All photos courtesy Lori Griffith
Motivation is the key to success in any endeavor. Travis Suit’s inspiration for paddling from the Bahamas to Florida is his daughter Piper, who was diagnosed with Cystic Fibrosis at the age of four.
Cystic fibrosis (CF) is a progressive, genetic disease that causes persistent lung infections and limits the ability to breathe over time. On June 17th Travis, in the company of 36 other paddlers and 12 support vessels, will embark to paddle 50 miles across the Gulf Stream from Bimini to Dania Beach, Florida. The group is known, along with numerous others who will await their arrival, as Piper’s Angels, and they’re a pretty spectacular crew.
After Piper’s initial diagnosis, Travis learned that salt water could be very beneficial in alleviating the symptoms of CF. He immersed Piper in saltwater activities, and became inspired to create an ocean-based event that could raise awareness and funds. In 2013, when he first proposed the idea of a Gulf Stream crossing, with all fundraising proceeds going to the Cystic Fibrosis Foundation, paddlers Shane Pompa, Kyle Igneri, and Joseph Morel were with him. They traveled to the Bahamas by boat, and launched their boards towards Florida the next day, paddling continuously for over 15 hours and 90 miles, supported by two boats.
Participation has increased annually, and new paddlers continue to catch and spread the stoke on all levels. As first-timer Rob Rogerson, who will be crossing as part of Team Jupiter Paddle Club, put it “At first, I was interested in the journey itself, but once I found out about Piper's Angels I was all in.”
Paddler Austin Grippo shared that sentiment in explaining why he will be crossing. “Marrying the passion I have for the ocean and paddling, together with a purpose as strong as this, is a true privilege. We are paddling for Piper and everyone out there who battles CF every day.”
Photos by Lori Griffith
Travis acknowledges that more paddlers equals greater logistics. “This epic adventure is designed to be as fun as possible while enduring through more than 50 miles of open ocean paddling. Safety is our first concern.”
The support vessels are equipped with restroom facilities, emergency position indicating radio beacons, a satellite phone and satellite trackers. All the paddlers will proceed as a group, and paddlers will buddy up, but anyone unable to maintain the pace will be required to board a support vessel. The group will stop every 55 minutes to take five minutes for nutrition, or to swap teammates or gear, and safety personnel will monitor paddlers and crew members. Paddlers will wear reflective safety vests with water-activated strobe lights, glow sticks, dye markers and whistles.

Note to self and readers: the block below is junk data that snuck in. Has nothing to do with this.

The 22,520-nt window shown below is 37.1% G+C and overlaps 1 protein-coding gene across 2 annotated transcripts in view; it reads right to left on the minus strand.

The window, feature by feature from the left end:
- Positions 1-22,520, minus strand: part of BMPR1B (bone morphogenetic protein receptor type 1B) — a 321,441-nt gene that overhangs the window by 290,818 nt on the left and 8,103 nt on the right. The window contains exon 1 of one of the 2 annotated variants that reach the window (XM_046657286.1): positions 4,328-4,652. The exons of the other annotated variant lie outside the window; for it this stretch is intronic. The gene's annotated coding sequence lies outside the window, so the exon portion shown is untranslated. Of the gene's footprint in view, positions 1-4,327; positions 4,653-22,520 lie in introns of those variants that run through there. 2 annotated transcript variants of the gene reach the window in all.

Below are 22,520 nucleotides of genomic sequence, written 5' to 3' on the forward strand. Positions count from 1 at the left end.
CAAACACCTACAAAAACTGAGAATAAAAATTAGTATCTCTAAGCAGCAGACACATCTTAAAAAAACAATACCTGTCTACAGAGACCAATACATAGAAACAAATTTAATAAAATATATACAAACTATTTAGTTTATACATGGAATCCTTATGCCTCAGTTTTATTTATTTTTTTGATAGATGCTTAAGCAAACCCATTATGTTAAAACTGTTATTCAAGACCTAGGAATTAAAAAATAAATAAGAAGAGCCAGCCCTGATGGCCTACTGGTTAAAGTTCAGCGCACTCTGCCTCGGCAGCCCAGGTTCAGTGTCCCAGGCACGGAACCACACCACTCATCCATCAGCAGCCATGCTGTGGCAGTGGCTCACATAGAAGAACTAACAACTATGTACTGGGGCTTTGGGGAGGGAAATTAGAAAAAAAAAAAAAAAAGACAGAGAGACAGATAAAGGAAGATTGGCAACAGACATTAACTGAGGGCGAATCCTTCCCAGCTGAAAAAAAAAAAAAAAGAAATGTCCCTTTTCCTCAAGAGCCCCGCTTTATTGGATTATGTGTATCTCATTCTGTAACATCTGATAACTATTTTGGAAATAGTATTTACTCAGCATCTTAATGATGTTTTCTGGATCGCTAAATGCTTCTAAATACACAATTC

Travis appreciates everyone’s contribution. “Every single person going on this trip is an extraordinary human being, for making the decision to step up. The support boat Captains are the unsung heroes on this paddle. Without them, we are going nowhere.”
This is an all-volunteer effort. All paddlers and volunteers are responsible for their own travel, gear transport and accommodations, and each paddler is required to raise at least $1,000.
June is one of the best months to make the crossing, but wind and weather conditions can change quickly. The group will launch from Bimini in the dark, about four hours before sunrise. Travis explained, “We have a much better chance of low winds and smoother seas during the pre-dawn and early morning hours, and the longer you spend in the blistering heat, the less likely you are to make it. Paddling in the dark is not as scary as you may think. It is still just paddling. The darkness can be a bit disorienting at first, but your mind adjusts. It's actually a spectacular sight to be out on the ocean under the Milky Way. The adrenaline and collective energy will keep everyone going.”
Travis sees this amazing endeavor as a valuable life experience for everyone involved. “When you fear your struggles, they consume you, but when you face your struggles, you overcome them. The Crossing for a Cure™ provides a great opportunity to show that - no matter what obstacles we face in life - we can always choose to persevere.”